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ERIC Number: ED485536
Record Type: Non-Journal
Publication Date: 2004-Jan
Pages: 37
Abstractor: Author
Reference Count: 22
ISBN: N/A
ISSN: N/A
Affordability: Family Incomes and Net Prices at Highly Selective Private Colleges and Universities. Discussion Paper No. 66r
Hill, Catharine; Winston, Gordon; Boyd, Stephanie
Williams Project on the Economics of Higher Education
College tuition is frequently compared, in press and politics, to the US median family income. That is, however, a highly misleading benchmark since schools with need-based financial aid rarely charge students from median income families the reported sticker price. Working from the financial aid records of individual students at twenty-eight highly selective private colleges and universities (COFHE schools), we addressed two questions: what do the highly able low income students at these schools actually pay, net of financial aid grants, for a year's education and how do these schools differentiate their prices in recognition of the different family incomes of their students--the concrete evidence of their dedication to equality of opportunity? The answer to the first question is that while there is considerable variety in net prices, many of these expensive schools charge their low income students very little (one, less than $800 a year for the average student in the bottom income quintile), making it quite reasonable for a highly able student to aspire to go to a very selective private college or university regardless of family income. The second answer also reveals considerable variety among schools. Virtually all of them charge students in the bottom income quintile a lower net price, on average, than they do their wealthier students, but at some, net price as a share of family income rises as incomes increase while at others it falls. Most, however, follow pricing policies that embody rough proportionality between net price and family income over the whole range of the student incomes, including those paying the full sticker price. The net prices that remain to be paid by aided students are covered, of course, by direct payment and "self-help"--loans and student jobs. In these data, the error in the popular representation of tuition and income is clear: the average sticker price is 66% of median US family income but the average student at that level pays just 23% of family income.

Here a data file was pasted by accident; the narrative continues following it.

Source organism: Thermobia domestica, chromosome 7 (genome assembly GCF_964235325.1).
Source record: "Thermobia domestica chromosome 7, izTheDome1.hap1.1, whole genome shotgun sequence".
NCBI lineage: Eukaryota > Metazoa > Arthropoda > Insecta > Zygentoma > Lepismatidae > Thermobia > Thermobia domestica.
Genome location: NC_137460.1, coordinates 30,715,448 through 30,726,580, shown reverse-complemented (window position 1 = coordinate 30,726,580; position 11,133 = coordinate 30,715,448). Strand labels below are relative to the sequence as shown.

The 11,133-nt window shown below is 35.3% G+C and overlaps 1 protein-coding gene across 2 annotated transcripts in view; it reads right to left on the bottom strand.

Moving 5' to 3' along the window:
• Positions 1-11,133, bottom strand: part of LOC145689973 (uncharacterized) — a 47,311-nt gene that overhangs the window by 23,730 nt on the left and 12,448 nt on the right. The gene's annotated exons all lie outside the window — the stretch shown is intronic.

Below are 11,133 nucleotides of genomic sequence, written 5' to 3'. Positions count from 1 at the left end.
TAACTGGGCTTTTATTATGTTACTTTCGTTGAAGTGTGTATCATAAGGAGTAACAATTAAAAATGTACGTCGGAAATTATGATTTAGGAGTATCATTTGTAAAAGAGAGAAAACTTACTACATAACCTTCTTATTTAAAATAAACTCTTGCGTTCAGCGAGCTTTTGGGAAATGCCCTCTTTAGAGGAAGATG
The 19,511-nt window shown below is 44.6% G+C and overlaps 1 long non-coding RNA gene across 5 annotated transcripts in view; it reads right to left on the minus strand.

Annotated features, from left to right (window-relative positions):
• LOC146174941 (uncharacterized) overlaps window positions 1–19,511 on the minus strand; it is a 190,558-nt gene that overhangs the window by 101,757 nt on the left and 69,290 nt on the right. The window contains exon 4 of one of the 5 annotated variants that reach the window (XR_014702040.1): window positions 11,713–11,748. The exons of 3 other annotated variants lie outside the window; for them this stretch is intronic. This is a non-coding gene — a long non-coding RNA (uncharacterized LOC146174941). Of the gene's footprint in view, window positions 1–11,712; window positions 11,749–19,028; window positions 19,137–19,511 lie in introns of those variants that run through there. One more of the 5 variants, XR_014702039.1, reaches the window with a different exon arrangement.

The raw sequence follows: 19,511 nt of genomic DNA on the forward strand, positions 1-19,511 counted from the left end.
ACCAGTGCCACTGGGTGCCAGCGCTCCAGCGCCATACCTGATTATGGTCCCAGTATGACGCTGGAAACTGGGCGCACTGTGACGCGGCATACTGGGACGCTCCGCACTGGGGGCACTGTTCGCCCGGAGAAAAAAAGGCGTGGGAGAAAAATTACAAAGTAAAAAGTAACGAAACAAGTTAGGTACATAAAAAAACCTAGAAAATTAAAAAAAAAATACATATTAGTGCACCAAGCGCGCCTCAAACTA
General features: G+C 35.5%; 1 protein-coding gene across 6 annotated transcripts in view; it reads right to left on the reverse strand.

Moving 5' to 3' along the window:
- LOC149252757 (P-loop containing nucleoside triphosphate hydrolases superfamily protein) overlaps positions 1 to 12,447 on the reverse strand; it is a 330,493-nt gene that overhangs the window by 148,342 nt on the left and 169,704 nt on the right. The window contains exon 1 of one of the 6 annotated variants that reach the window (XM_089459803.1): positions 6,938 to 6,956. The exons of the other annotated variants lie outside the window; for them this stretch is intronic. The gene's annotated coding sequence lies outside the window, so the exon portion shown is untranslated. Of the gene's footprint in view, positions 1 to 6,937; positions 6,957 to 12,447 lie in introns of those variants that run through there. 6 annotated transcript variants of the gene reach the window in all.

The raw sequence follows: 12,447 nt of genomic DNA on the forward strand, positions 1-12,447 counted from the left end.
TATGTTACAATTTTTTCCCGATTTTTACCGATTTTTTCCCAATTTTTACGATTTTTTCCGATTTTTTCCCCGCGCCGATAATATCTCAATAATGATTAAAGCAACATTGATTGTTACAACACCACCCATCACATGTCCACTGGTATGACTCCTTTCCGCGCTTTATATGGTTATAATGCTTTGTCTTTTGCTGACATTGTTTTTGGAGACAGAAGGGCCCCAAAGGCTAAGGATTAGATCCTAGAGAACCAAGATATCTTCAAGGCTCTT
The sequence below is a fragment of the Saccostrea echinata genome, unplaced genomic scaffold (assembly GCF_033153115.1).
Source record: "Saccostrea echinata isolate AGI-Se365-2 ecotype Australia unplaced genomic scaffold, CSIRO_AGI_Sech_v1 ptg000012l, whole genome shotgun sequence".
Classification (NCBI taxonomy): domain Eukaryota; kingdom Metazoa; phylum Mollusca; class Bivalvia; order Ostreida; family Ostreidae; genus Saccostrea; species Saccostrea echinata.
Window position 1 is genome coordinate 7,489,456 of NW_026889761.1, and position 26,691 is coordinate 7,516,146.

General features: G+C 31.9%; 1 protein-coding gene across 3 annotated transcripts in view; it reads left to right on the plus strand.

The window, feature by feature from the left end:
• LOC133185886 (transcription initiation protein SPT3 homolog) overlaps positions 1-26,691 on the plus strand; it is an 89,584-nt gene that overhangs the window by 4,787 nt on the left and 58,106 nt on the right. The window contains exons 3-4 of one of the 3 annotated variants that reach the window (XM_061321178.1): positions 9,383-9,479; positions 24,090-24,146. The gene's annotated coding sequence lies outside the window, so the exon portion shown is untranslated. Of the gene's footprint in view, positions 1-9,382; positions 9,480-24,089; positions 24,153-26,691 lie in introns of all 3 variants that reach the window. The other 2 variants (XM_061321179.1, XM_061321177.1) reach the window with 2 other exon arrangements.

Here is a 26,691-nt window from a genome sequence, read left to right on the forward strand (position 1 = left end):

Williams Project on the Economics of Higher Education, 23 Whitman Street, Mears West Williams College, Williamstown, MA 01267. Web site: http://www.williams.edu/wpehe.
Publication Type: Reports - Descriptive
Education Level: Higher Education
Audience: N/A
Language: English
Sponsor: Andrew W. Mellon Foundation, New York, NY.
Authoring Institution: Williams Coll., Williamstown, MA.